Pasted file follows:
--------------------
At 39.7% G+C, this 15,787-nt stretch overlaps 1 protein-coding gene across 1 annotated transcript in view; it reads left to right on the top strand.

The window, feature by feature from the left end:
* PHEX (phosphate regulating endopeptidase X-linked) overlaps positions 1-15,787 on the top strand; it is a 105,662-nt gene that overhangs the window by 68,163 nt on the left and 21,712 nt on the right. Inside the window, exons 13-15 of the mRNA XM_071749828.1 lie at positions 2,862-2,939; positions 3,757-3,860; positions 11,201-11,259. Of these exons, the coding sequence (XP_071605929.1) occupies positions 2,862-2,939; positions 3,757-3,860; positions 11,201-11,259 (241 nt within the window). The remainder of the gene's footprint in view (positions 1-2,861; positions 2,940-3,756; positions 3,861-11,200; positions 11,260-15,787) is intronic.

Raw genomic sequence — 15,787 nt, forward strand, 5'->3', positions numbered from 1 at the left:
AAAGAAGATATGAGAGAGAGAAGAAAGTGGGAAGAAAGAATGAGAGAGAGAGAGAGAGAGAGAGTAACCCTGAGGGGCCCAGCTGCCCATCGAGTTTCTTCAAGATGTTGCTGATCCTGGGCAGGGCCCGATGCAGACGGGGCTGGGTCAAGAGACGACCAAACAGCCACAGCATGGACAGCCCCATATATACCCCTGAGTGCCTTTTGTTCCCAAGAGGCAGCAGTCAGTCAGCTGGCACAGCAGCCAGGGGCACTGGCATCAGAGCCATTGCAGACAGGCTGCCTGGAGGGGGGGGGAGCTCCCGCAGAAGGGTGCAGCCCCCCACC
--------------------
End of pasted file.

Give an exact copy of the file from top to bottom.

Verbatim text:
At 39.7% G+C, this 15,787-nt stretch overlaps 1 protein-coding gene across 1 annotated transcript in view; it reads left to right on the top strand.

The window, feature by feature from the left end:
* PHEX (phosphate regulating endopeptidase X-linked) overlaps positions 1-15,787 on the top strand; it is a 105,662-nt gene that overhangs the window by 68,163 nt on the left and 21,712 nt on the right. Inside the window, exons 13-15 of the mRNA XM_071749828.1 lie at positions 2,862-2,939; positions 3,757-3,860; positions 11,201-11,259. Of these exons, the coding sequence (XP_071605929.1) occupies positions 2,862-2,939; positions 3,757-3,860; positions 11,201-11,259 (241 nt within the window). The remainder of the gene's footprint in view (positions 1-2,861; positions 2,940-3,756; positions 3,861-11,200; positions 11,260-15,787) is intronic.

Raw genomic sequence — 15,787 nt, forward strand, 5'->3', positions numbered from 1 at the left:
AAAGAAGATATGAGAGAGAGAAGAAAGTGGGAAGAAAGAATGAGAGAGAGAGAGAGAGAGAGAGTAACCCTGAGGGGCCCAGCTGCCCATCGAGTTTCTTCAAGATGTTGCTGATCCTGGGCAGGGCCCGATGCAGACGGGGCTGGGTCAAGAGACGACCAAACAGCCACAGCATGGACAGCCCCATATATACCCCTGAGTGCCTTTTGTTCCCAAGAGGCAGCAGTCAGTCAGCTGGCACAGCAGCCAGGGGCACTGGCATCAGAGCCATTGCAGACAGGCTGCCTGGAGGGGGGGGGAGCTCCCGCAGAAGGGTGCAGCCCCCCACC